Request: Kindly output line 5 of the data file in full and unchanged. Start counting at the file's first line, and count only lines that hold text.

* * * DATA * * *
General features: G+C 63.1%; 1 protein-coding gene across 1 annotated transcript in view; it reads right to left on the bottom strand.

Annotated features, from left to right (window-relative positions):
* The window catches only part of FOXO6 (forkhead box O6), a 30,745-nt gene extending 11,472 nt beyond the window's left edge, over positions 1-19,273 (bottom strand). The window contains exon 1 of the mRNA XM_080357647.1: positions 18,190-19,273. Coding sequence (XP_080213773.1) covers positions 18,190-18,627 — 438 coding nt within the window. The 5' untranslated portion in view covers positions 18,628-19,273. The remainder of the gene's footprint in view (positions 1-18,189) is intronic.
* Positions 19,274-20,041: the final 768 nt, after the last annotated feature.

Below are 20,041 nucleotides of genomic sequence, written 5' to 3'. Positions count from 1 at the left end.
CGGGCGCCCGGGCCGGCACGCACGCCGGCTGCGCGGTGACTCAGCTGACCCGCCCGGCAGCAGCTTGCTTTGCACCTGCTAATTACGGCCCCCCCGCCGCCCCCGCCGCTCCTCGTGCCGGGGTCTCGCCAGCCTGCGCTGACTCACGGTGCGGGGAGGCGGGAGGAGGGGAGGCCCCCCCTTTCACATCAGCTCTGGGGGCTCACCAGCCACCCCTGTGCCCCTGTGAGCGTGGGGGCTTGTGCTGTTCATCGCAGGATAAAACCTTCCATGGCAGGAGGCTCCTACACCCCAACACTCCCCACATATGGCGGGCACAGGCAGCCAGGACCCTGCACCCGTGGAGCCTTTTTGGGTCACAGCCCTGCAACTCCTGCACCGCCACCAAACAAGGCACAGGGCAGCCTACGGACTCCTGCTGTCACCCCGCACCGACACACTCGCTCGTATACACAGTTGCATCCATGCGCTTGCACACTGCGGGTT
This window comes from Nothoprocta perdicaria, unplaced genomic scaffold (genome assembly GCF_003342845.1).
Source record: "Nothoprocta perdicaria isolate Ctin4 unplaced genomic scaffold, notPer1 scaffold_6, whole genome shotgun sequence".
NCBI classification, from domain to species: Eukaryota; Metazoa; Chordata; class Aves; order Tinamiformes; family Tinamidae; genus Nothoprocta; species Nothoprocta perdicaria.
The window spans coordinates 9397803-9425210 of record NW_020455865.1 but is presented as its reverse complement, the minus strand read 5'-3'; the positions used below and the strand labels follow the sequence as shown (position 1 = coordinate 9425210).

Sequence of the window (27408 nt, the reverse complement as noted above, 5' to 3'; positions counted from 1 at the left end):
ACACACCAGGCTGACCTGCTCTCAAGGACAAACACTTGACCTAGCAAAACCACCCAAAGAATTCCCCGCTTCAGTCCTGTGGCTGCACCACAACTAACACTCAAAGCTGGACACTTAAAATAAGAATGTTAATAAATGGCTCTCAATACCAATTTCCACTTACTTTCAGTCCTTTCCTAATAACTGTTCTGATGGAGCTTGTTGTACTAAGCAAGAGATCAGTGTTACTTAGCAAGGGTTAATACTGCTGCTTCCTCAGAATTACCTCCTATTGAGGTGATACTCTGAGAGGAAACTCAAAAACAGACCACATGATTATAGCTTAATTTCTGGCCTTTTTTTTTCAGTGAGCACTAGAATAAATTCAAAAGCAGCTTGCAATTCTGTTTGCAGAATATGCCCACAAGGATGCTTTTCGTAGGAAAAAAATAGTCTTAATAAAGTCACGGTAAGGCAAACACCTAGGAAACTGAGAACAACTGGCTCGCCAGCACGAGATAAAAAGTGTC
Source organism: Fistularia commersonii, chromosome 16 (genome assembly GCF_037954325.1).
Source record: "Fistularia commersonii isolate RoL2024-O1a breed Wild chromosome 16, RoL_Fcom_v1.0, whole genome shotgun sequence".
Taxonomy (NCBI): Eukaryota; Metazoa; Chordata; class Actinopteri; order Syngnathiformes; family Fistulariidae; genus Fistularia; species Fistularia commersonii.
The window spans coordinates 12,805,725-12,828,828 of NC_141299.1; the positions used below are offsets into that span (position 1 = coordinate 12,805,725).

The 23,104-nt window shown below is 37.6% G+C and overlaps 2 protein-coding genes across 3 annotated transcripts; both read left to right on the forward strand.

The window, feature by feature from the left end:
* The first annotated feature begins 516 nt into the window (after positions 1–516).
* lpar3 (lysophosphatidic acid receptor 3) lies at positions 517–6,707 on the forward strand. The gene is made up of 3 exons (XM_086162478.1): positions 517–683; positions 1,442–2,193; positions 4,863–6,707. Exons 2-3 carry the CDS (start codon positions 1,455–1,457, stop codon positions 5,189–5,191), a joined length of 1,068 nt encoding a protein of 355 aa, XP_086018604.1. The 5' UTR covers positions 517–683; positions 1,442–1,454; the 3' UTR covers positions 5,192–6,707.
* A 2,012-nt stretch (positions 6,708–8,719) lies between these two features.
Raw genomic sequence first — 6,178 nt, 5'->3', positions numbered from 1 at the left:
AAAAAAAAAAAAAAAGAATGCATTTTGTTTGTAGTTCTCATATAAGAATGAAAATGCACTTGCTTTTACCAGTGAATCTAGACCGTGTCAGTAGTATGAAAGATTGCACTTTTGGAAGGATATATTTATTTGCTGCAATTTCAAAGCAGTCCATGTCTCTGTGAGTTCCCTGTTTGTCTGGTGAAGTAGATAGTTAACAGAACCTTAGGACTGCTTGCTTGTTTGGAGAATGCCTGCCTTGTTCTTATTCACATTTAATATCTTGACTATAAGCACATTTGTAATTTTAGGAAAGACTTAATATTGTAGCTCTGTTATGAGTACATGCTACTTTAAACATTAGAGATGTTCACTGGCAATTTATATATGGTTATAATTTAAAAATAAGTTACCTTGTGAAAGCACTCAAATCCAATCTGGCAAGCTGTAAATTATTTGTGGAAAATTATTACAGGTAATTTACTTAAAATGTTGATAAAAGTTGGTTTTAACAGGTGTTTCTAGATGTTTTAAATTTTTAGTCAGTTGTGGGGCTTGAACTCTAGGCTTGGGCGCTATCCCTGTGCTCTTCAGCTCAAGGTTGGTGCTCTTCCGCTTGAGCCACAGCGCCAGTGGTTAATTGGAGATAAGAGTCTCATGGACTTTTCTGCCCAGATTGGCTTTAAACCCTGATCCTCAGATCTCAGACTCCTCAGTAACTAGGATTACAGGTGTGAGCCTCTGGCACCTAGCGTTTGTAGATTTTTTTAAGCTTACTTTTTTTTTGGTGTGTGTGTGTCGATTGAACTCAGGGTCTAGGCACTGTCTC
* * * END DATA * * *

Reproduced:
Below are 20,041 nucleotides of genomic sequence, written 5' to 3'. Positions count from 1 at the left end.